The Dow Jones Industrial Average traded higher Wednesday, trying to extend its winning streak to six days, as investors shook off some weakness in tech.

The Dow added 0.2% , or 75 points, while the S&P 500 gained less than 0.1%. The Nasdaq Composite pulled back less than 0.1%.

Uber shares fell more than 7.5% after the rideshare company’s posted a surprising net loss and weaker-than-expected bookings revenue, while Intel lost 2.5% after the chipmaker lowered its second-quarter revenue guidance.

Tesla shares dipped 2% after Reuters reported that U.S. prosecutors are looking into whether the company committed wire fraud as part of a probe into Tesla’s Autopilot systems.

“Valuation is going to always be the major challenge” for the tech sector, said Baird investment strategy analyst Ross Mayfield. “They’ve entered earnings season with a pretty high bar to clear given all the AI excitement and valuation expansion … [The sector has] given up a leadership baton, and the trend has been broken a little bit, so there’s more volatility around the day-to-day.”

Noting recent strength in the S&P 500 and the Dow, Mayfield added that the market has “all the hallmarks of a pretty healthy and necessary correction” with strong fundamentals and and continued economic resilience.

Investors will get a slew of Federal Reserve commentary Wednesday. Federal Reserve officials including Vice Chair Philip Jefferson, Boston Fed President Susan Collins and Fed Governor Lisa Cook are all expected to give remarks throughout the day.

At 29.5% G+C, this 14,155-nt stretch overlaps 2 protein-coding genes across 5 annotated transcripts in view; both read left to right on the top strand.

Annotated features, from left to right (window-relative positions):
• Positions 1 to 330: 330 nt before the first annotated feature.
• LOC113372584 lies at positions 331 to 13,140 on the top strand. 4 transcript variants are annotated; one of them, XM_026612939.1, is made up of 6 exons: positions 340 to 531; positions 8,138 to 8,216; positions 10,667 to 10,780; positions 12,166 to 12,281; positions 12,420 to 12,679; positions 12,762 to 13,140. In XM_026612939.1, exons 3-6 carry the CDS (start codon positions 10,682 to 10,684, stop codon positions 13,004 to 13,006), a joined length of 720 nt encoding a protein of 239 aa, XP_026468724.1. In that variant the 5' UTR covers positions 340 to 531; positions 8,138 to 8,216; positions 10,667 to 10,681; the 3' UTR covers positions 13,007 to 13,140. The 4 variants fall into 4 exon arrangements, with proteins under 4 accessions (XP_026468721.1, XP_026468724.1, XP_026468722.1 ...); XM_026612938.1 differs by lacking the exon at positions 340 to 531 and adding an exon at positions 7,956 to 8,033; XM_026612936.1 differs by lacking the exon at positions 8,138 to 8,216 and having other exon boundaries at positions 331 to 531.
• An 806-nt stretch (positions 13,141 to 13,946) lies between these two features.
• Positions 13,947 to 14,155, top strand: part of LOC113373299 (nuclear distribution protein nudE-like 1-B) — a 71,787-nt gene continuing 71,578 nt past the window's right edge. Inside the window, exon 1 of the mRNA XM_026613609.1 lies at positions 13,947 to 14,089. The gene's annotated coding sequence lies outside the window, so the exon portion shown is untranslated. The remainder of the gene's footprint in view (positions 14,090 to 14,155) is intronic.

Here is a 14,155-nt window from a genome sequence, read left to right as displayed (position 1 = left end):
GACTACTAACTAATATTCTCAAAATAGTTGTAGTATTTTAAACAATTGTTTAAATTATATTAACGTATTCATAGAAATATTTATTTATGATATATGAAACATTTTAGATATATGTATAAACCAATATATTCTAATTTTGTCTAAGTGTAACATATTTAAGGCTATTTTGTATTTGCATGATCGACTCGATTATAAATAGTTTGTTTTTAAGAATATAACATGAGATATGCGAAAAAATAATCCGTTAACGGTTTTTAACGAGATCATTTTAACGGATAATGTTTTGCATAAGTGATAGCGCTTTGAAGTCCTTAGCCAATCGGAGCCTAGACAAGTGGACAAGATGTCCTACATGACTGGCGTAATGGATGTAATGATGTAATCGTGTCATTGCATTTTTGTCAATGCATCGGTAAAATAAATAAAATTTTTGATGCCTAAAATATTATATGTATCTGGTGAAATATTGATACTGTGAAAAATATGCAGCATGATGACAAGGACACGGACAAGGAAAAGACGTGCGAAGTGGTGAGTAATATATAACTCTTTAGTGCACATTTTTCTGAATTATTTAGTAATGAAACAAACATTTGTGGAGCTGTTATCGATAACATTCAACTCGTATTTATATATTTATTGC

Shopify was poised to see its worst session in the e-commerce stock’s history.

Shares tumbled more than 19% in morning trading, which would be its worst daily loss on record. Currently, March 16, 2020 holds that accolade after the stock fell around 17.6%.

Shopify beat expectations of analysts polled by LSEG on both lines in the first quarter. But the company said its revenue outlook would be impacted by the sales of its logistics businesses, while also warning that the gross margin would decrease in the current quarter.

The Dow Jones Industrial Average opened 69 points lower, or roughly 0.2%. The S&P 500 and the tech-heavy Nasdaq Composite were down 0.4% and 0.6%, respectively.

DoubleVerify Holdings, a digital advertising measurement company with a $5.5 billion market value (as of Tuesday anyway), is down 38% premarket Wednesday after cutting its second-quarter and full year revenue and adjusted EBITDA forecasts.